So what I am getting to is this: even though in Muggle medicine it is not possible to replace eyes,12 it may be possible in wizard medicine!

Moody, Wormtail and Missing Limbs

So why does Moody have an eye that is obviously artificial or at least magical? He has lost part of his nose and has sustained heavy damage to his face and to the rest of his body,13 so his original eye was lost, obviously. He probably could have a replacement eye, but chose not to. He chose to enhance his vision with a kind of X-ray eye that could see through walls and the back of his head.14 This is not just a replacement, but an enhancement. Moody used to be an Auror and needed whatever useful tool he could lay his hands on to keep himself alive.

The only wizards we meet in the series with limbs missing are Moody and Wormtail. Wormtail gets a replacement hand very soon after he has lost the original,15 even though it is an artificial one. Harry himself has to take Skele-Gro potion after Lockhart removes the bones of his arm16; if bone can be grown while the rest of the arm is still present, it must also be possible to grow a completely new arm! Moody never got a replacement leg, even though he likely would be helped without any restraint to get a new leg. In Moody’s case it is probably a matter of pride and dignity (well, and it makes him look quite forbidding…).

Usually a maiming is something that can be cured either by replacing a limb or replacing it with an artificial one, unless the wizard in question doesn’t want to or can’t access care. What if a wizard loses both eyes? Even though it is not mentioned in the books, it seems quite likely that those eyes could be regenerated, or successfully transplanted from a donor.

So, Why Does Harry Have Lily’s Eyes?

Let’s go back to 31 October 1981. Voldemort has just been vaporised, and James and Lily are dead. Harry is still alive, but has been hurt. Hagrid arrives in the ruined house and finds Harry with a big wound on his head.

So what does Hagrid do? The boy has been hurt and Hagrid needs to be gone before the Muggles arrive. So he takes him away and brings him to a Healer, probably at Dumbledore’s instruction. This Healer cures the wound on Harry’s head as well as he can, even though a scar remains, but finds that the attack has blinded the boy. Quick thinking of the Healer brings the solution: why not use James’s or Lily’s eyes?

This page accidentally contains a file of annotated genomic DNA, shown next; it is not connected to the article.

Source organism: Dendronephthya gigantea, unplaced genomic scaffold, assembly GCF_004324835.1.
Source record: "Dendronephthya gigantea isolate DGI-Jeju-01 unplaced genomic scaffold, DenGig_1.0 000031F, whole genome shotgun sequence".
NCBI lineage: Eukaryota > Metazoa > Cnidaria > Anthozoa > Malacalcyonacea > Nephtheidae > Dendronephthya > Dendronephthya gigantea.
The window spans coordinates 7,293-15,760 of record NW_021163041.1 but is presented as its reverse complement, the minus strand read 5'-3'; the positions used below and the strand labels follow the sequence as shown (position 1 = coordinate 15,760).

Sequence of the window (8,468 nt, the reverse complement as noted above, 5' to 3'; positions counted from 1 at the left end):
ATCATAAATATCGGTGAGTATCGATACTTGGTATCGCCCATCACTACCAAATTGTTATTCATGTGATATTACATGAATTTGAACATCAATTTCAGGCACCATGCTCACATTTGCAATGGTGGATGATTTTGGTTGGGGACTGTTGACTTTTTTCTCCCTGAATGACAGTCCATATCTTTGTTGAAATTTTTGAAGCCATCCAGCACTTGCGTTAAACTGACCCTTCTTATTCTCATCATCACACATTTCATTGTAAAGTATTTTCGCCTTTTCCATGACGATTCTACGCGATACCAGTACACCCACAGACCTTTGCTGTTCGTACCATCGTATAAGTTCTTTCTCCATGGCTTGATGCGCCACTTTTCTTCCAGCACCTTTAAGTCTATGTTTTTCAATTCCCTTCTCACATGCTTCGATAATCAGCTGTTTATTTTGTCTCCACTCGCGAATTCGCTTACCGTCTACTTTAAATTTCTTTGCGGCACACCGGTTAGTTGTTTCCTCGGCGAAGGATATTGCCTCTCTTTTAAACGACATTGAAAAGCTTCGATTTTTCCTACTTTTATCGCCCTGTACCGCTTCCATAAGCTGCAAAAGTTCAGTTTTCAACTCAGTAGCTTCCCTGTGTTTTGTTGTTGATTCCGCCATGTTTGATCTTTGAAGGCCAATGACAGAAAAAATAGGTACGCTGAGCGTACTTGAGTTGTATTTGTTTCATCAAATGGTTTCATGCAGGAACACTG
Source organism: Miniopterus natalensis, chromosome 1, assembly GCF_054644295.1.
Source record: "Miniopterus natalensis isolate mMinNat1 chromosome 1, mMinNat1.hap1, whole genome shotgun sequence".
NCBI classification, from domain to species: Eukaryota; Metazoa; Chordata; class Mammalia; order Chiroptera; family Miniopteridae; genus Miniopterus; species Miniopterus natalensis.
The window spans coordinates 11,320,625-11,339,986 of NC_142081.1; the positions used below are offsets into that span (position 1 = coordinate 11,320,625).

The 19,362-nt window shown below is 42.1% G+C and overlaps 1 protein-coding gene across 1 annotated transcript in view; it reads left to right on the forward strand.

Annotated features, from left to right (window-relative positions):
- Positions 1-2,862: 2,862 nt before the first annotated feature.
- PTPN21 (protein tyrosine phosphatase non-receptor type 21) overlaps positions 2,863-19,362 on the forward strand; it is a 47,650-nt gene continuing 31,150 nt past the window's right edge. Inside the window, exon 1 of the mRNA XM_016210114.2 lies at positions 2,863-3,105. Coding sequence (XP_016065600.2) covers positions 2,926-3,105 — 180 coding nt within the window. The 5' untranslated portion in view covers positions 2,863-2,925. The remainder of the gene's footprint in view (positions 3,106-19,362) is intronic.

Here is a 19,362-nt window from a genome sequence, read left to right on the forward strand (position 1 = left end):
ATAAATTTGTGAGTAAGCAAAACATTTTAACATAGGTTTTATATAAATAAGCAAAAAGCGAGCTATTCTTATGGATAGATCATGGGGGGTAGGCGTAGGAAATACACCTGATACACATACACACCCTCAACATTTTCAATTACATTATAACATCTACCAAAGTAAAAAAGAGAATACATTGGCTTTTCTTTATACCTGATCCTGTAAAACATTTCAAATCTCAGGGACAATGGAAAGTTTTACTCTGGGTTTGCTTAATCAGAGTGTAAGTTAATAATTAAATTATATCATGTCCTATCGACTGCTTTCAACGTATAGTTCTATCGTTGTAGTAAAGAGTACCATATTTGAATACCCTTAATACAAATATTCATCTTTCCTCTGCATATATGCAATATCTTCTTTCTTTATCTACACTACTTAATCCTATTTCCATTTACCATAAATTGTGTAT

James has fought quite severely and his eyes may have been damaged as well, so the Healer chooses Lily’s eyes to replace Harry’s. The rest is history.

This course of events helps us to offer a plausible explanation for some important unanswered questions in the series. It explains why it takes Hagrid such a long time to get to Privet Drive.17 It explains why Harry needs glasses, as the eyes are not his own in the first place. It explains Snape’s loyalty, as any part of Lily still alive would still be better than nothing at all.18 And, most important of all, a part of his mother still lives on inside Harry.

Obviously Dumbledore knows, and probably most other people who are acquainted with Dumbledore do. Harry has never questioned it, simply because he assumes that they are using the metaphorical meaning of “he has his mother’s eyes.” It is probably not something you want to tell somebody who’s got such a burden to carry as Harry.

What Does It Mean For the Deathly Hallows?

Now the important thing about Harry’s mother, the really, really significant thing, you’re going to find out in 2 parts. You’ll find out a lot more about her in Book 5, or you’ll find out something very significant about her in Book 5, then you’ll find out something incredibly important about her in Book 7.19